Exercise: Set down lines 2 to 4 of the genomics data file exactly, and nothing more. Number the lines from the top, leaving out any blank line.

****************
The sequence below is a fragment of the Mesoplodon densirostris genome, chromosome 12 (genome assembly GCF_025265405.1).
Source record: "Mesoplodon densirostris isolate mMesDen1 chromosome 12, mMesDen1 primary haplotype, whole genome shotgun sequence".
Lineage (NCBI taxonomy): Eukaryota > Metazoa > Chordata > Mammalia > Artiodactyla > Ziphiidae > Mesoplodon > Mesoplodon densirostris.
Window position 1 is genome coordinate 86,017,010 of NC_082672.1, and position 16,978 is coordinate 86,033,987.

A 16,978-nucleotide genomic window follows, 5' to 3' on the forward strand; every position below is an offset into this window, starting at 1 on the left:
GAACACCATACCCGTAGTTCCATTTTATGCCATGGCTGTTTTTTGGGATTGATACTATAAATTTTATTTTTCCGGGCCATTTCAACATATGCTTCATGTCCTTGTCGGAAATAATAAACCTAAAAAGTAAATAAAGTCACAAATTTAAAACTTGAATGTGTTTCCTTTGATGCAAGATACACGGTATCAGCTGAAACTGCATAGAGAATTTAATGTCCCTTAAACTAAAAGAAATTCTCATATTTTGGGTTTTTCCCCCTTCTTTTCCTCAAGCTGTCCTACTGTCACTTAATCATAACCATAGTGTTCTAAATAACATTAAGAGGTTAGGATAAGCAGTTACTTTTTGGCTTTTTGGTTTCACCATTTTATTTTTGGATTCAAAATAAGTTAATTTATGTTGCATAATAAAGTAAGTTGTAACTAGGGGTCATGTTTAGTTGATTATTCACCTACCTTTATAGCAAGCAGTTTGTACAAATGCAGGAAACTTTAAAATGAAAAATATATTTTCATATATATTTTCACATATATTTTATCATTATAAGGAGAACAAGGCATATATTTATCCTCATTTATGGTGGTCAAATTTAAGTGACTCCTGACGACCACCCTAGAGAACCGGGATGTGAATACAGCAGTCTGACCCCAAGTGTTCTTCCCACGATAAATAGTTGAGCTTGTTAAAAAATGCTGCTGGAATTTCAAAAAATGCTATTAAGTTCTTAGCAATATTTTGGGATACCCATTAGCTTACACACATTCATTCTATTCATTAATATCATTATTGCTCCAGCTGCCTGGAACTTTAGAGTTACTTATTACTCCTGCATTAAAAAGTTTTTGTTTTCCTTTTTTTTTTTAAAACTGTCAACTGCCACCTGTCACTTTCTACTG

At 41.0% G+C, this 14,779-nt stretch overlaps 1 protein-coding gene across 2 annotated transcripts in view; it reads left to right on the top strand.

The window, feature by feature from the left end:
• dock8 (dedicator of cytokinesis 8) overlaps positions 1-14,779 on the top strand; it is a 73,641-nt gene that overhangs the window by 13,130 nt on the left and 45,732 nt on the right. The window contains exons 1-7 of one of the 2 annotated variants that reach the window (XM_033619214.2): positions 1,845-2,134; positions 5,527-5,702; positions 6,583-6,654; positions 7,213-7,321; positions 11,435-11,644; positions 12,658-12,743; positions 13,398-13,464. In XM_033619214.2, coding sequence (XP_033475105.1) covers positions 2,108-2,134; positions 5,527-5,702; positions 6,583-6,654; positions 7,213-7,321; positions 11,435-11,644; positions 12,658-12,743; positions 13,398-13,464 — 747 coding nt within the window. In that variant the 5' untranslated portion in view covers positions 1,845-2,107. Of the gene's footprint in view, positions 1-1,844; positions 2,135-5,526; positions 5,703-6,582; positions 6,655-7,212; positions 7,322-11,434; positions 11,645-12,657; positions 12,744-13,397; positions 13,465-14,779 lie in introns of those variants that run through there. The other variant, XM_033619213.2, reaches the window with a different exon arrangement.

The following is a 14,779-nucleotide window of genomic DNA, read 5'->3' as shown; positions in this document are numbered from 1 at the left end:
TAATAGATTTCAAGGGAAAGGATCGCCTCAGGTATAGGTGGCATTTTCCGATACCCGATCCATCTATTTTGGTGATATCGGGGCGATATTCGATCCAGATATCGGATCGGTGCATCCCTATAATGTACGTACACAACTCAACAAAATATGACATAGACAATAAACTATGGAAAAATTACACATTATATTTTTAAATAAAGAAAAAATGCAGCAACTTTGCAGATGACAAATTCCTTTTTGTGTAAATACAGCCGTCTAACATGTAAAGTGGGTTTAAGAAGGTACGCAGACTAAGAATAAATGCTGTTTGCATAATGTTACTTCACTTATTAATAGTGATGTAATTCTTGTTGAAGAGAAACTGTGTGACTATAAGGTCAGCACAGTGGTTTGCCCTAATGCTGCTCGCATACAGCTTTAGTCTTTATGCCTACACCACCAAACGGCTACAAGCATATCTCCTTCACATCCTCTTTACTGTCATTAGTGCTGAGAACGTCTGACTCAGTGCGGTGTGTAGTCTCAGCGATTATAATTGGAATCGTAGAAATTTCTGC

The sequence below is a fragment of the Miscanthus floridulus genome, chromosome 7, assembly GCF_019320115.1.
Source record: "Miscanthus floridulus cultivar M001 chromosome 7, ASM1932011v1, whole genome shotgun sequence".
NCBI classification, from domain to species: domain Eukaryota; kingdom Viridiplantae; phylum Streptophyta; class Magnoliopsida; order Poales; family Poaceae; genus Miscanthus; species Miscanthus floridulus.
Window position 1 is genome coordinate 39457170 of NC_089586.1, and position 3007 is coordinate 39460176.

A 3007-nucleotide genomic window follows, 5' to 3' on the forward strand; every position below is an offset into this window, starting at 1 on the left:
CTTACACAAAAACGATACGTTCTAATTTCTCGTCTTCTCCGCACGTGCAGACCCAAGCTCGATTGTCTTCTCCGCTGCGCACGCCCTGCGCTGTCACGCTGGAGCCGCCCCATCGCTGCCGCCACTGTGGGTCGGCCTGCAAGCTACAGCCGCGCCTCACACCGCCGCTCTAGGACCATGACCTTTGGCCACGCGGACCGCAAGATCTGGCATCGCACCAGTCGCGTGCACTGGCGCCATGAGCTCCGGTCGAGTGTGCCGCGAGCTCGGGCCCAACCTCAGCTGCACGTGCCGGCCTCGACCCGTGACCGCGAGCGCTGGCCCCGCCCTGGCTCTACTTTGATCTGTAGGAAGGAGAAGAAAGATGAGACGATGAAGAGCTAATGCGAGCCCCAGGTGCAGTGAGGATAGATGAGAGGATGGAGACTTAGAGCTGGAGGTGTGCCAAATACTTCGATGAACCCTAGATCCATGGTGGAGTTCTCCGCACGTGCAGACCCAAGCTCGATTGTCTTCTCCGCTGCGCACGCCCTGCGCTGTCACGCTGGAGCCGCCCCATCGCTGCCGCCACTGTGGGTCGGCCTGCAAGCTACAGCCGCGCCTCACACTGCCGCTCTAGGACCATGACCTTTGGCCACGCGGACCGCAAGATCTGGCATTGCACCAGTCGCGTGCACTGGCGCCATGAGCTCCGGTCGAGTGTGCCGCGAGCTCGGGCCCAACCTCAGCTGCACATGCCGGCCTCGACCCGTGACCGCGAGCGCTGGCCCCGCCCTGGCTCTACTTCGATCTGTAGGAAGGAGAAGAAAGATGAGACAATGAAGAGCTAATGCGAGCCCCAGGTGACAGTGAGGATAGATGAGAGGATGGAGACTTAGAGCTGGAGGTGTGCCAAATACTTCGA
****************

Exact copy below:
Source record: "Mesoplodon densirostris isolate mMesDen1 chromosome 12, mMesDen1 primary haplotype, whole genome shotgun sequence".
Lineage (NCBI taxonomy): Eukaryota > Metazoa > Chordata > Mammalia > Artiodactyla > Ziphiidae > Mesoplodon > Mesoplodon densirostris.
Window position 1 is genome coordinate 86,017,010 of NC_082672.1, and position 16,978 is coordinate 86,033,987.